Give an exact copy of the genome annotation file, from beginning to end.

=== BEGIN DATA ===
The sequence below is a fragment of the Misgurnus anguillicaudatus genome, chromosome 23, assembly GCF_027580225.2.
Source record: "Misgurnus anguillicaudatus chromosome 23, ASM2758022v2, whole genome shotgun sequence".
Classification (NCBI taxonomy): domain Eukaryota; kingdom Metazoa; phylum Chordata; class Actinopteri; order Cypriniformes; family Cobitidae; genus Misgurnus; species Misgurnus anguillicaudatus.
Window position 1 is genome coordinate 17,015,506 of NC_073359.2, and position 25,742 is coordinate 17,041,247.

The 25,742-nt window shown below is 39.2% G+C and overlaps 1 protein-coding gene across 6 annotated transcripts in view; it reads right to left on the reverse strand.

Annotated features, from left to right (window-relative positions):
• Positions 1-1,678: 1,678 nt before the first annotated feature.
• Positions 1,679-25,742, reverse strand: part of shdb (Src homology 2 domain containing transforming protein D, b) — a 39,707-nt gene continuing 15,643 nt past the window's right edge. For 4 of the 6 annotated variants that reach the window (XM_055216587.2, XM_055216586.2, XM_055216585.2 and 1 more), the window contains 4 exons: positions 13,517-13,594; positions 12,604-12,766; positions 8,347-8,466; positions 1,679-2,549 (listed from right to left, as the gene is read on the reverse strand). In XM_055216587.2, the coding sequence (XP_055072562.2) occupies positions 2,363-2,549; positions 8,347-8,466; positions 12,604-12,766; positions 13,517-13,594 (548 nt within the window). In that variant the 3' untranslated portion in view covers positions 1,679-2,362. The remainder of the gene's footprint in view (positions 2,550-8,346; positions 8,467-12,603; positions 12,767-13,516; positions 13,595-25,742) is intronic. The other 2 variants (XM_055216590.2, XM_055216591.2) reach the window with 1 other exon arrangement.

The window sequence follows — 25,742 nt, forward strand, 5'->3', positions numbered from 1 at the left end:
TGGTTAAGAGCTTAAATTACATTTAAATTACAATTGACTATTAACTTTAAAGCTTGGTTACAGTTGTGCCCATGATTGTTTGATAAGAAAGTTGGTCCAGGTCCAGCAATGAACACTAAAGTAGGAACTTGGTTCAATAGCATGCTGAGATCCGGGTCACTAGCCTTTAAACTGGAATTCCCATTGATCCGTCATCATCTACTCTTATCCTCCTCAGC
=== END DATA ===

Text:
The sequence below is a fragment of the Misgurnus anguillicaudatus genome, chromosome 23, assembly GCF_027580225.2.
Source record: "Misgurnus anguillicaudatus chromosome 23, ASM2758022v2, whole genome shotgun sequence".
Classification (NCBI taxonomy): domain Eukaryota; kingdom Metazoa; phylum Chordata; class Actinopteri; order Cypriniformes; family Cobitidae; genus Misgurnus; species Misgurnus anguillicaudatus.
Window position 1 is genome coordinate 17,015,506 of NC_073359.2, and position 25,742 is coordinate 17,041,247.

The 25,742-nt window shown below is 39.2% G+C and overlaps 1 protein-coding gene across 6 annotated transcripts in view; it reads right to left on the reverse strand.

Annotated features, from left to right (window-relative positions):
• Positions 1-1,678: 1,678 nt before the first annotated feature.
• Positions 1,679-25,742, reverse strand: part of shdb (Src homology 2 domain containing transforming protein D, b) — a 39,707-nt gene continuing 15,643 nt past the window's right edge. For 4 of the 6 annotated variants that reach the window (XM_055216587.2, XM_055216586.2, XM_055216585.2 and 1 more), the window contains 4 exons: positions 13,517-13,594; positions 12,604-12,766; positions 8,347-8,466; positions 1,679-2,549 (listed from right to left, as the gene is read on the reverse strand). In XM_055216587.2, the coding sequence (XP_055072562.2) occupies positions 2,363-2,549; positions 8,347-8,466; positions 12,604-12,766; positions 13,517-13,594 (548 nt within the window). In that variant the 3' untranslated portion in view covers positions 1,679-2,362. The remainder of the gene's footprint in view (positions 2,550-8,346; positions 8,467-12,603; positions 12,767-13,516; positions 13,595-25,742) is intronic. The other 2 variants (XM_055216590.2, XM_055216591.2) reach the window with 1 other exon arrangement.

The window sequence follows — 25,742 nt, forward strand, 5'->3', positions numbered from 1 at the left end:
TGGTTAAGAGCTTAAATTACATTTAAATTACAATTGACTATTAACTTTAAAGCTTGGTTACAGTTGTGCCCATGATTGTTTGATAAGAAAGTTGGTCCAGGTCCAGCAATGAACACTAAAGTAGGAACTTGGTTCAATAGCATGCTGAGATCCGGGTCACTAGCCTTTAAACTGGAATTCCCATTGATCCGTCATCATCTACTCTTATCCTCCTCAGC